HSV1716 in Patients With Non-Central Nervous System (Non-CNS) Solid Tumors
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|ClinicalTrials.gov Identifier: NCT00931931|
Recruitment Status : Completed
First Posted : July 2, 2009
Last Update Posted : March 21, 2018
Patients with relapsed solid tumors such as sarcomas and neuroblastoma have a poor survival, generally < 20%. There is an urgent need for new treatments that are safe and effective.
HSV1716, an oncolytic virus, is a mutant herpes simplex virus (HSV) type I, deleted in the RL1 gene which encodes the protein ICP34.5, a specific determinant of virulence. Mutants lacking the RL1 gene are capable of replication in actively dividing cells but not in terminally differentiated cells - a phenotype exploited to selectively kill tumor cells. In previous clinical studies, HSV1716 has been shown to be safe when injected at doses up to 10^5 plaque forming units (pfu) directly into human high-grade glioma and into normal brain adjacent to tumour, following excision of high-grade glioma. In an extension study, HSV1716 has been shown to be safe when injected at a dose of up to 10^6 pfu directly into brain tumours. Replication of HSV1716 in human glioblastoma in situ has been demonstrated. Following a single administration of HSV1716 by direct injection into active recurrent tumor or brain adjacent to tumor, some patients have lived longer than might have been expected. This study seeks to evaluate the safety of a single injection of HSV1716 in the treatment of extracranial solid tumors in adolescents and young adults.
HSV1716 has also proved safe when given by direct intra-tumoural injection in patients with squamous carcinoma of the head and neck, and in patients with malignant melanoma.
Replication of HSV mutants in human sarcomas and neuroblastoma in cultured cells and human xenograft models has been demonstrated.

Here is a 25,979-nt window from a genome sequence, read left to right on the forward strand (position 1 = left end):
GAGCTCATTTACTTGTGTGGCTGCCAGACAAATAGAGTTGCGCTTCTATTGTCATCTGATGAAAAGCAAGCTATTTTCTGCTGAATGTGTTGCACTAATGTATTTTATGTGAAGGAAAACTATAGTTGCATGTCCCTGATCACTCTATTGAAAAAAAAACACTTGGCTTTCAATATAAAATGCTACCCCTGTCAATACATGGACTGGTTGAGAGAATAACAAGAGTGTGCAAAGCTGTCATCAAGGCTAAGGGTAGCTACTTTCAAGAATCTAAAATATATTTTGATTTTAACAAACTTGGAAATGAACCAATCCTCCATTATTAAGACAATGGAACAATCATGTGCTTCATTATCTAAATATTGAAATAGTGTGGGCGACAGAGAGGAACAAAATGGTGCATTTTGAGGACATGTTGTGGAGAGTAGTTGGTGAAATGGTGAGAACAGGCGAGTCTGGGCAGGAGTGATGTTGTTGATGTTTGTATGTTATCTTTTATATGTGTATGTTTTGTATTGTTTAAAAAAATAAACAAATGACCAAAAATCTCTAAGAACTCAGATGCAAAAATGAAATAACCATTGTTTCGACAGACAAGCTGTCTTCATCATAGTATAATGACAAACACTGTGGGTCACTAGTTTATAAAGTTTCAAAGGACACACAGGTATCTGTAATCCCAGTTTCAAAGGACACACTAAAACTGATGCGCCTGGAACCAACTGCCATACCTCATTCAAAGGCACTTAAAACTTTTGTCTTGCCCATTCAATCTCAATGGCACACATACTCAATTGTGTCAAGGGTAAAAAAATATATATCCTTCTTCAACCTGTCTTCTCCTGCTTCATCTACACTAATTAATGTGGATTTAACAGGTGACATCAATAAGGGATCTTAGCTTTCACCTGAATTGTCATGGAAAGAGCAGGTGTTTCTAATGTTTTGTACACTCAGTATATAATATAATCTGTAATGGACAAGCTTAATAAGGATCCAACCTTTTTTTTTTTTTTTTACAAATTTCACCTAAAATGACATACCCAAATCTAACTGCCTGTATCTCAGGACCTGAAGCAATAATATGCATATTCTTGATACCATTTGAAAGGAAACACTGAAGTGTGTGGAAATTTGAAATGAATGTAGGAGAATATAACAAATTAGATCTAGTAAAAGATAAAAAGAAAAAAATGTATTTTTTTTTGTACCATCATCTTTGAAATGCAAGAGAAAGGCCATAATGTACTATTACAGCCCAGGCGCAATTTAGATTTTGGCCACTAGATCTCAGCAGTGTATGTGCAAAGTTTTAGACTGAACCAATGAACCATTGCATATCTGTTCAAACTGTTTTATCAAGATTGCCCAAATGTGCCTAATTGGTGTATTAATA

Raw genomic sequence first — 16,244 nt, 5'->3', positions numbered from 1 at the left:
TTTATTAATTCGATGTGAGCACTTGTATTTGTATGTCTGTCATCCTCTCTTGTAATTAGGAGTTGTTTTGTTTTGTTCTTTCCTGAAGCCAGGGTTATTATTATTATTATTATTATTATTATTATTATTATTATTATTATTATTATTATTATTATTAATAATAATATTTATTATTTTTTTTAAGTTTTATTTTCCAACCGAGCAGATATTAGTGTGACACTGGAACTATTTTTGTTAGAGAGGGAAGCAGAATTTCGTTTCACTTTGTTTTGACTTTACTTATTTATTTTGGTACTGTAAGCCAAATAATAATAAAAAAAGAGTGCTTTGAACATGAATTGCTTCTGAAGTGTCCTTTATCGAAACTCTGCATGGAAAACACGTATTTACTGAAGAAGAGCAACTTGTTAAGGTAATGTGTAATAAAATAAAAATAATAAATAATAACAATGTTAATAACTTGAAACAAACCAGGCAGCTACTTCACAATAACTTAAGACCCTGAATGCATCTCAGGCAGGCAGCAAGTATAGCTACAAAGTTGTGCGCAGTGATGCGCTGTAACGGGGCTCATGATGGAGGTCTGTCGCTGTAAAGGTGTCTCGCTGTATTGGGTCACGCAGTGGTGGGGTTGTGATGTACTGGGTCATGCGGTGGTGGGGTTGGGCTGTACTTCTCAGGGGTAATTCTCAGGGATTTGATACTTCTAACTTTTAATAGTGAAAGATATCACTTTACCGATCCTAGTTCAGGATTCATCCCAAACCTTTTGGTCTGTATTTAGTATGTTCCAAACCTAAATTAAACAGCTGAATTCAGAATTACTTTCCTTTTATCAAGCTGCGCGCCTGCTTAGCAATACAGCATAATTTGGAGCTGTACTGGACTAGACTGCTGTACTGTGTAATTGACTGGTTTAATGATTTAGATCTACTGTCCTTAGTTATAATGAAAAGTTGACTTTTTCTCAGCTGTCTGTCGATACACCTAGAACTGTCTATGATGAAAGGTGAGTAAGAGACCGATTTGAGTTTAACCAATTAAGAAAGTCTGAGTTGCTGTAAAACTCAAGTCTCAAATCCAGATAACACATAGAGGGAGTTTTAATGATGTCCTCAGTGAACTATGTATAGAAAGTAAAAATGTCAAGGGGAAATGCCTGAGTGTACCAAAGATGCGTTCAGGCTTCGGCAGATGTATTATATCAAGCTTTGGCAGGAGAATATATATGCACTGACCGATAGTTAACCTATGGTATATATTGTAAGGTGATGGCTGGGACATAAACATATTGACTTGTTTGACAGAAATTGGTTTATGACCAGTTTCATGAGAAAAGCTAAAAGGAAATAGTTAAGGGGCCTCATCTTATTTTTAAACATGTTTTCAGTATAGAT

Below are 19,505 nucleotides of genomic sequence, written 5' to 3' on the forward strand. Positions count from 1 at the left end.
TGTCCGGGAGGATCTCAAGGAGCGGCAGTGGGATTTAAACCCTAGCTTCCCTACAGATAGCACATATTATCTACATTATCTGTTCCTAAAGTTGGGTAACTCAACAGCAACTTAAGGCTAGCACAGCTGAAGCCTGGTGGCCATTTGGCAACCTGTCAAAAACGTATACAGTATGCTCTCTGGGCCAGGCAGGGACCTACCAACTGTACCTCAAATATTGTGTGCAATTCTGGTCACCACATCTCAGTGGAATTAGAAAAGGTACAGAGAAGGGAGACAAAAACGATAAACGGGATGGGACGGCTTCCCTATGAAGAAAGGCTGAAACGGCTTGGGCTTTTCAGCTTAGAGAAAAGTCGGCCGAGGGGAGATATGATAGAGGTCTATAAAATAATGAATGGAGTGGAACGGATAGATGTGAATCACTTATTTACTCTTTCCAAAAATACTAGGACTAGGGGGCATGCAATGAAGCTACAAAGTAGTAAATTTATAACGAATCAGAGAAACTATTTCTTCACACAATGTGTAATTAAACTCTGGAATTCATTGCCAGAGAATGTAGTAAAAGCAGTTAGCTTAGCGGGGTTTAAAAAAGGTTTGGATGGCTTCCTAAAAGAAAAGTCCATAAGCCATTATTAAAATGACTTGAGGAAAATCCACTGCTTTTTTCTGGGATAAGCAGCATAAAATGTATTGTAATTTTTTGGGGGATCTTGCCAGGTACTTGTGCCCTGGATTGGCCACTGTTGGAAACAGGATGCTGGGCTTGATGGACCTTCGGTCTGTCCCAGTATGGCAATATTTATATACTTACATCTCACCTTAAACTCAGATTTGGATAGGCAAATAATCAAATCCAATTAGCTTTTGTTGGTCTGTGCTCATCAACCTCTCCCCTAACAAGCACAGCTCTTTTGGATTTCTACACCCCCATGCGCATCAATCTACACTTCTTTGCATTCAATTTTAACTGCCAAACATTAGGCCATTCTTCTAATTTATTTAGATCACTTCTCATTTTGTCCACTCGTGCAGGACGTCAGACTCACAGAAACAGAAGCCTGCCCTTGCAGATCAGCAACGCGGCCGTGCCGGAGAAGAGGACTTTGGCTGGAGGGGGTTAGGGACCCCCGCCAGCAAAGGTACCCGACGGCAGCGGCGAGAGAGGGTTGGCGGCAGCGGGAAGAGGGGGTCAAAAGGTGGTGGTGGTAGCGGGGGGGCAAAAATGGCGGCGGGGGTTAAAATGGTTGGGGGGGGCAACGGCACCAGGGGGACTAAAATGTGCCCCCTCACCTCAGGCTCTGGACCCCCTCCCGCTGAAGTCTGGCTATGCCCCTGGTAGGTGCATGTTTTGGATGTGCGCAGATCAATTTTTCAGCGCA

This study is designed in two parts. PART 1 of the study specifies a single dose of virus. Participants who experience at least stable disease or relapse following a determination of stable disease, may qualify for subsequent doses in PART 2. PART 2 requires signing of a separate consent.
Funding Source - FDA OOPD
|Condition or disease||Intervention/treatment||Phase|
|Rhabdomyosarcoma Osteosarcoma Ewing Sarcoma Soft Tissue Sarcoma Neuroblastoma Wilms Tumor Malignant Peripheral Nerve Sheath Tumor Clival Chordoma Non-CNS Solid Tumors||Biological: HSV1716||Phase 1|
|Study Type :||Interventional (Clinical Trial)|
|Actual Enrollment :||18 participants|
|Intervention Model:||Single Group Assignment|
|Masking:||None (Open Label)|
|Official Title:||A Phase I Dose Escalation Study of Intratumoral or Intravenous Herpes Simplex Virus-1 Mutant HSV1716 in Patients With Refractory Non-Central Nervous System (Non-CNS) Solid Tumors|
|Study Start Date :||March 2010|
|Actual Primary Completion Date :||March 19, 2018|
|Actual Study Completion Date :||March 19, 2018|
Experimental: HSV1716 - Intratumoral route
Research participants with localized disease receiving HSV1716 as an intratumoral injection
Experimental: HSV1716 - intravenous
Research participants with metastatic disease receiving HSV1716 intravenously
- To determine whether intratumoral injection or intravenous infusions of HSV1716 is safe in adolescents and young adults with non-CNS solid tumors. [ Time Frame: Dose limiting toxicities will be assessed at 28 days after injection of HSV1716. ]
- To measure antiviral immune response in patients with refractory cancer treated with HSV1716. [ Time Frame: Antiviral immune response will be assessed 28 days after injection. Beginning at 1.5 years post injection assessments will occur every 6 months. Beginning 5 years after the injection, assessments will occur annually until 15 years post injection. ]
To learn more about this study, you or your doctor may contact the study research staff using the contact information provided by the sponsor.
Please refer to this study by its ClinicalTrials.gov identifier (NCT number): NCT00931931
|United States, Ohio|
|Nationwide Children's Hospital|
|Columbus, Ohio, United States, 43205|
|Study Director:||Timothy Cripe, M.D., PhD.||Nationwide Children's Hospital|